Disordered haem synthesis resulting in abnormal accumulation of iron within red blood cells.
Haem synthesis is abnormal with a failure of iron incorporation. There is accumulation of iron in the mitochondria of erythroblasts, which stain as a ring around the nucleus (ring sideroblasts). Sideroblastic anaemia may be congenital or acquired:
· Congenital X-linked disease.
· Primary acquired sideroblastic anaemia is one of the myelodysplastic syndromes.
· Secondary acquired sideroblastic anaemia may be caused by drugs (e.g. isoniazid) or toxins such as lead or alcohol.
Patients initially present with symptoms and signs of anaemia. As sideroblastic anaemia results in a microcytic hypochromic anaemia, it may be misdiagnosed as iron deficiency. The anaemia is however refractory to iron supplementation.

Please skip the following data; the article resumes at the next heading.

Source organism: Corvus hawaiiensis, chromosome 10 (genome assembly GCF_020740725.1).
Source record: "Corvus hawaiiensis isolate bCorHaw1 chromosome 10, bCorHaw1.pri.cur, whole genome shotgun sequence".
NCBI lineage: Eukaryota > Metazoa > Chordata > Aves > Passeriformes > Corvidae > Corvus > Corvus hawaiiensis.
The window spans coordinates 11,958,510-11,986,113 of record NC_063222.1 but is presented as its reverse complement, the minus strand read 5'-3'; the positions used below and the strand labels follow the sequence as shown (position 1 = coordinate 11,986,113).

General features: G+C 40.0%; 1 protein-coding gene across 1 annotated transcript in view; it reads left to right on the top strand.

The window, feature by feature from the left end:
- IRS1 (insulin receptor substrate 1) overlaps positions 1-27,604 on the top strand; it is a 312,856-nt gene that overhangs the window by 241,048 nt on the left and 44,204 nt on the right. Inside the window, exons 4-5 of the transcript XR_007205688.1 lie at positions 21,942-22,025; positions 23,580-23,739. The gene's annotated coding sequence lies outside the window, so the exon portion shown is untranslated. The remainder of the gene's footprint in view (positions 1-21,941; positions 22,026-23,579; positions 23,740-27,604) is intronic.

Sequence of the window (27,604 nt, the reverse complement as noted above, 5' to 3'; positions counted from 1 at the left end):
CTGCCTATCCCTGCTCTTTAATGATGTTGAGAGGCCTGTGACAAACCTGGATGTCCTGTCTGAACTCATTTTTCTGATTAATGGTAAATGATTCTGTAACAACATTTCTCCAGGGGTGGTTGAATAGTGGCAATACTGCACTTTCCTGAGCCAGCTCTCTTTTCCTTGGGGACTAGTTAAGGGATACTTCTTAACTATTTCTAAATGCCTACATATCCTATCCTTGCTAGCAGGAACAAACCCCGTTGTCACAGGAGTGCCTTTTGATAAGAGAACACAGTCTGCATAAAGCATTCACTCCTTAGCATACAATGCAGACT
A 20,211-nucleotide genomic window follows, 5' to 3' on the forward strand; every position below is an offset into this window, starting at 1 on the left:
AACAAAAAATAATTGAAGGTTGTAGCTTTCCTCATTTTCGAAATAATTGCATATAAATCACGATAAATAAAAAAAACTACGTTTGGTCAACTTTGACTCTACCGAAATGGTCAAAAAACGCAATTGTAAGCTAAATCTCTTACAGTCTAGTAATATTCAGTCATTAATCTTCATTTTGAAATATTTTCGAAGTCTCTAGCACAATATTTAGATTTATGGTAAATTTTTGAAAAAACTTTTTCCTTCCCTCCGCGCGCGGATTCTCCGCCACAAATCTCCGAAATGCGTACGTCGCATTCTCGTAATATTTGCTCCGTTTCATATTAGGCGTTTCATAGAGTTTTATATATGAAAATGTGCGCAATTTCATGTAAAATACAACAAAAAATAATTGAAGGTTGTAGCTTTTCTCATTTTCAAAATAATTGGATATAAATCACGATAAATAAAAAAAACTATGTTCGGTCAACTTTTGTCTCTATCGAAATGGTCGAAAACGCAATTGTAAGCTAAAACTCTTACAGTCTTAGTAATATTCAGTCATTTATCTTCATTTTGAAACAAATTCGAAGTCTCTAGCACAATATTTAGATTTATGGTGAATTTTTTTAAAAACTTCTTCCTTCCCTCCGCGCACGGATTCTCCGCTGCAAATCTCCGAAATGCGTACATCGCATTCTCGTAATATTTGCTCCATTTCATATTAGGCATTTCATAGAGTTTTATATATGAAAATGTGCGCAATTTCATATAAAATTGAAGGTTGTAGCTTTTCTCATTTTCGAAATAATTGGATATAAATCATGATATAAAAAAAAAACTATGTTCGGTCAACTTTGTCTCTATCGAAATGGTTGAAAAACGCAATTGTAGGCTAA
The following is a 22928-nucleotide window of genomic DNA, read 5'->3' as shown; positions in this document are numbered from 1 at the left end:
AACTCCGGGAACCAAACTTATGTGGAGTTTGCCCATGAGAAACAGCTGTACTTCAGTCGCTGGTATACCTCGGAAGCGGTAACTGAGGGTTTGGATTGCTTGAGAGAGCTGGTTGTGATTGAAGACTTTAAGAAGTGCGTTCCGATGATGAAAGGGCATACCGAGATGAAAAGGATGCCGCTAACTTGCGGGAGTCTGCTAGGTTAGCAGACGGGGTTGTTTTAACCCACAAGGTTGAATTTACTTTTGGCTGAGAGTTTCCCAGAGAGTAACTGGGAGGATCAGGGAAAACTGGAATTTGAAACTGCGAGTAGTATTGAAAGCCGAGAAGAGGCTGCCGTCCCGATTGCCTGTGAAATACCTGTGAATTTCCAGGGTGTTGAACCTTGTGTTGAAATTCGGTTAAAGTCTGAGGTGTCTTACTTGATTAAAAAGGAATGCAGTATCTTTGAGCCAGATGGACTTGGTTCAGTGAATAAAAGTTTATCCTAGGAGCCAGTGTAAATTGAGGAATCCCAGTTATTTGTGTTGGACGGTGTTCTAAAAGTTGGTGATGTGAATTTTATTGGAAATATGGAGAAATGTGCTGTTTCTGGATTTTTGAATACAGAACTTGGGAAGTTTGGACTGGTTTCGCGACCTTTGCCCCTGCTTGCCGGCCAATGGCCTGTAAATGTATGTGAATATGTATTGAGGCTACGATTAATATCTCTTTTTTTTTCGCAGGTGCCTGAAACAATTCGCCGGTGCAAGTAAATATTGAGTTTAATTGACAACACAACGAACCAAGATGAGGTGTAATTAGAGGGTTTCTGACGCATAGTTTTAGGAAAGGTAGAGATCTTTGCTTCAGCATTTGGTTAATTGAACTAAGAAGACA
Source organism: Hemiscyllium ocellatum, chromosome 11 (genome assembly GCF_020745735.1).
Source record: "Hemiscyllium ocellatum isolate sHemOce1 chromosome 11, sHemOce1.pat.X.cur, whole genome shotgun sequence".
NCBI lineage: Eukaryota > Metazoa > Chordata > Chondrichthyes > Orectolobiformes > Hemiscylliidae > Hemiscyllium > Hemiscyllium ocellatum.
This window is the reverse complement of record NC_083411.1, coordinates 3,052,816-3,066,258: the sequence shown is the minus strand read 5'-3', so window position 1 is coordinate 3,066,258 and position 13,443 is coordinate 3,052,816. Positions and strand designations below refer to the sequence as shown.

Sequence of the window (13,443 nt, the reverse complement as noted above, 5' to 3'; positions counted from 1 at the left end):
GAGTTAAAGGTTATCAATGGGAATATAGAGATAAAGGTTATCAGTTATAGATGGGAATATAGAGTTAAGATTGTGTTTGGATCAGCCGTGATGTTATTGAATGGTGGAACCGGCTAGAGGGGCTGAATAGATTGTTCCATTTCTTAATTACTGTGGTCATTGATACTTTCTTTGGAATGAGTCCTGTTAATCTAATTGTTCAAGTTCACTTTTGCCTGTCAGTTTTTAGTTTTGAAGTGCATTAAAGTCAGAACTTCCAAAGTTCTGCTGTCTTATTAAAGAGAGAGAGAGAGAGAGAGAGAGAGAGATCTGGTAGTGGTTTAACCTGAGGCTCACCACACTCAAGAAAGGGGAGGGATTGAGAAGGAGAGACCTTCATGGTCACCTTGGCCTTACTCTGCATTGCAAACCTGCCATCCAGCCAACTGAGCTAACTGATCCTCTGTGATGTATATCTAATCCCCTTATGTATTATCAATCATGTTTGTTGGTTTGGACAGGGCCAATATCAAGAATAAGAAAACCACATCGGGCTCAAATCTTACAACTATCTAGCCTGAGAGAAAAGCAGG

· The full blood count and film may reveal diamorphic red cells, i.e. there are two populations of cells – one normal sized and a population of microcytic hypochromic cells.
· Serum iron and ferritin are normal or raised.
· Perl’s staining of bone marrow samples shows a ring of iron around the nucleus in erythrocyte precursors. The presence of these ring sideroblasts are diagnostic.
Congenital sideroblastic anaemia may respond to pyridoxine. Primary acquired sideroblastic anaemia is treated as for myelodysplastic syndrome. In secondary acquired sideroblastic anaemia any causative agent should be removed where possible.